Slow-forward some 40 years and I’m the one asking friends to listen to my fear and despair, this time about climate change. Of course, I’m not the only person trying to deal with a climate-troubled soul. In fact, I realise that several other groups of people, for example young people and climate scientists, have even more reason to despair. Several teachers in their 20s have told me they are thinking hard about not having children for climate reasons. Terry Hughes, one of the world’s leading experts on coral reefs, recently took to Twitter to describe the emotional toll his research on the Great Barrier Reef was taking: “I feel like an art lover wandering through the Louvre…as it burns to the ground…I’m not sure I have the fortitude to do this again.”
As it was with the nuclear war threat, this despair and fear many of us feel is generated by strong evidence: the reality and urgency of climate breakdown combined with responses from Australia’s political leaders that range from outright denial to tokenistic commitments and actions that don’t come anywhere near what the science demands. Listening to Angus Taylor’s assurances that “we are taking responsible actions in line with our Paris commitments” reminds me so much of receiving my personally addressed Protect and Survive booklet from Margaret Thatcher. In both cases, laughter at the absurdity of the offering is the immediate response – and a good laugh helps combat depression, I guess.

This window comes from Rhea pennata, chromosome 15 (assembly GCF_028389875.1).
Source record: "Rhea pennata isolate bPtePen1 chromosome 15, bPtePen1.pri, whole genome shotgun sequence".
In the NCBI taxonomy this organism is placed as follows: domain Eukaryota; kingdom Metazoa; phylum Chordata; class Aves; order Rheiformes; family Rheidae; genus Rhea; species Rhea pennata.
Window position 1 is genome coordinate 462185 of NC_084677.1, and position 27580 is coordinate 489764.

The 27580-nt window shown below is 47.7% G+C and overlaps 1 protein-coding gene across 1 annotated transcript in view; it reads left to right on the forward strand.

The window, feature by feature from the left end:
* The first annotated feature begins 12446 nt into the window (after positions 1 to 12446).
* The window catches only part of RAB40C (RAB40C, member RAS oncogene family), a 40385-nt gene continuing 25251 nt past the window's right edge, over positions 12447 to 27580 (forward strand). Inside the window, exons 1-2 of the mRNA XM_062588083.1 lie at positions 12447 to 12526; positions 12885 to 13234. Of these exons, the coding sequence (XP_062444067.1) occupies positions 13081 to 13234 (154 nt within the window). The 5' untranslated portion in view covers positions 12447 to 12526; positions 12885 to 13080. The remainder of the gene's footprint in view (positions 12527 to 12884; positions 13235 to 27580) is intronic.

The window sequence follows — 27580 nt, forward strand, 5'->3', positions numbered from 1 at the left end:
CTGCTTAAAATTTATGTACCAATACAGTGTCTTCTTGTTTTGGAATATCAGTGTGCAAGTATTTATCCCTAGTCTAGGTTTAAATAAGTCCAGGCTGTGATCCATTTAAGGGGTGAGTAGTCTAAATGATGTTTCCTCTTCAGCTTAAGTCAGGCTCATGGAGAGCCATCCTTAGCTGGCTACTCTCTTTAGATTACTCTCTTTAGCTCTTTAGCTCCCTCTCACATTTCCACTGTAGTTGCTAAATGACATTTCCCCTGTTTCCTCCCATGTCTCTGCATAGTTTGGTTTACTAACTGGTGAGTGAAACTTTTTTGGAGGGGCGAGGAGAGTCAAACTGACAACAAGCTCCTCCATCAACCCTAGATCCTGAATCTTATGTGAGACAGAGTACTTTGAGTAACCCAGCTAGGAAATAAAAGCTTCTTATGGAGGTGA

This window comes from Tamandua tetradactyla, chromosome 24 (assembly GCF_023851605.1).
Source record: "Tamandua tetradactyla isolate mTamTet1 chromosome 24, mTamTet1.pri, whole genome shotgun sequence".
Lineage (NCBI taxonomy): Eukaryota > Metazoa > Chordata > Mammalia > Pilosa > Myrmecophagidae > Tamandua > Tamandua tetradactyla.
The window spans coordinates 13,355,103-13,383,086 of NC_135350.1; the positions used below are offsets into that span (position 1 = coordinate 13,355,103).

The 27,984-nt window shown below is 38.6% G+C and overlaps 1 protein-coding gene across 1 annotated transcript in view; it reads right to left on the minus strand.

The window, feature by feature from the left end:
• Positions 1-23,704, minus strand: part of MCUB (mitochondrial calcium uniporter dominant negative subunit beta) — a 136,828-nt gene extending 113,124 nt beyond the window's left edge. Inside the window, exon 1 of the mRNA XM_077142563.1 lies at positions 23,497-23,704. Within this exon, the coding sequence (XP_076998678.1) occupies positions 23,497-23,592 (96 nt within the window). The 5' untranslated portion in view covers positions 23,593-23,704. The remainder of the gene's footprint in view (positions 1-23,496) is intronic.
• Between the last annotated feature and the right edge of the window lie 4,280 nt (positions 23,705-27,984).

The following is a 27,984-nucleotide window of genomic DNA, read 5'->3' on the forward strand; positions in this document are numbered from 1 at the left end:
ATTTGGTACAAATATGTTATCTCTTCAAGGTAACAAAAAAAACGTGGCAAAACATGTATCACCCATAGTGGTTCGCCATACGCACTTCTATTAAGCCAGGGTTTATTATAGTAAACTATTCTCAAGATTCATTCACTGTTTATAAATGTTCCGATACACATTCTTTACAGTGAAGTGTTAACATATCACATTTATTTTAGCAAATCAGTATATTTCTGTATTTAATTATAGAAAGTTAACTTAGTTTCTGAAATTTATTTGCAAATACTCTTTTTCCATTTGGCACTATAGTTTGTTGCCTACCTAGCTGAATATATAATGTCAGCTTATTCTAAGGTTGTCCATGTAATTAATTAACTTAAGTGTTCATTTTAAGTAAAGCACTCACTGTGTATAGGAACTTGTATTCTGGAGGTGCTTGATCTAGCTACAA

As I lie awake at night filled with despair about how badly we are losing this battle, how my generation wasted the 30+ years since scientists first rang the alarm bells, how rapidly the window for action is closing, I’m well aware that this distress isn’t doing my mental and physical health the world of good. Yet what exceedingly unhealthy mental gymnastics are being performed by millions of my generation who hear the science, see the mounting evidence (drought, bushfires, heatwaves, melting ice…) and respond by doing nothing. In a recent Green Issue article, Chris Johansen asks himself a similar question: Most parents, wherever they sit on the political spectrum, want the best for their offspring’s future. It thus emerges as a conundrum as to why parents/grandparents who sincerely wish their children/grandchildren well would condemn them to live in an ever-deteriorating global climate by opposing, or at least being ambivalent to, effective action on climate change.
So, I try reassure myself that this fear and despair is a normal and sane response to what we are facing today. But surely it’s not healthy to lie awake at night entertaining such despair? Fear and despair are certainly destructive of just about everything, including one’s health, if it results in paralysis, denial, giving up, as often seems to happen. There’s a strong whiff of this in what appears to be the latest neoliberal defence for inaction: “it’s too late to do anything.” So, can these dark thoughts eating away at the soul be positive for one’s wellbeing? I take heart from something I’ve heard several times from the ABC radio broadcaster Phillip Adams. He often fondly recalls the 80th birthday press conference of the world-famous cellist Pablo Casals. After despairing at climate change and other the troubles of the world, he paused and then stated his two-sentence conclusion: “The situation is hopeless. We must take the next step”.